Sir Arthur Conan Doyle’s famous detective once suggested that once one had eliminated all other possibilities, what remained must be the truth.
Undoubtedly, there is a philosophical term for such a process of logic, something in Latin that is a pithy statement of a complex thought process. It is a process that seems to have brought an unexpected outcome in my genealogical searches.
Since my father’s death last year there seems to have been a greater sense of urgency in assembling the family tree, a greater feeling of need to find the names of forebears who had either long been forgotten or had never been known to exist.
Ellen Miriam Poolton, my great grandmother, had a long relationship with Frederick Robert Stratton. Ellen had three children of whom we knew, Sidney Herbert, whose father is unnamed, and George Stanley and Ida Frederica, for whom Fred Stratton seems to be the father (to the extent that he is named on Stanley’s birth certificate).
However, there remained questions arising from Ellen’s death as a twenty-three year old in March 1912. Under “Cause of Death,” her death certificate states, “Pelvic cellulitis (originally puerperal June 1910) Septic peritonitis.”
A puerperal infection occurs after childbirth, Ellen had concluded a pregnancy in June 1910, but it could not have been any of her other three children who were born in 1906, 1908 and 1909.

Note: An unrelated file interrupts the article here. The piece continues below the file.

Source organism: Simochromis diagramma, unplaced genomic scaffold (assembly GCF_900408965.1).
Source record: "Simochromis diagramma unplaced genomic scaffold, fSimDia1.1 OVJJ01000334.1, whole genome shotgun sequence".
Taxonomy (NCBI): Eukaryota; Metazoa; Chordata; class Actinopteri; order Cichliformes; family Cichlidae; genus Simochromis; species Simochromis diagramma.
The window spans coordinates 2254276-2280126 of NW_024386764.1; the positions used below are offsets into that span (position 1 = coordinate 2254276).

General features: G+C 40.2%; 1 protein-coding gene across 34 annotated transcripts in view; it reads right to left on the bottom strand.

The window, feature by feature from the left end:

A search for Poolton connections in the south London area that was home to Ellen’s family produced the name of Frederick S. Poolton. At the time of the 1911 Census on 2nd April that year, Frederick Poolton was a nine month old baby in the Western Fever Hospital on the Seagrave Road in Fulham. The hospital was under the management of the Metropolitan Asylums Board, it was an institution for poorer Londoners.
Assuming Frederick S. Poolton had become nine months old in the days prior to the census, he would have been born in June 1910. Information about his life is scarce. There are entries regarding the registration of his birth, marriage and death and electoral registers showing his full name, Frederick Stanley Poolton, and his various addresses up to the time of his death at the age of forty-five in 1955. His wife was Ellen Lucy Wall. They do not seem to have had children.
Pooltons are not common, and the only candidate to be his mother in Wandsworth seems to be Ellen Miriam, who had a baby in June 1910, whose partner was called Frederick, and who had already shown a fondness for Stanley as a middle name.
By a process of elimination, Frederick S. Poolton would seem to be a grand uncle. Unless it is a possibility that itself can be eliminated.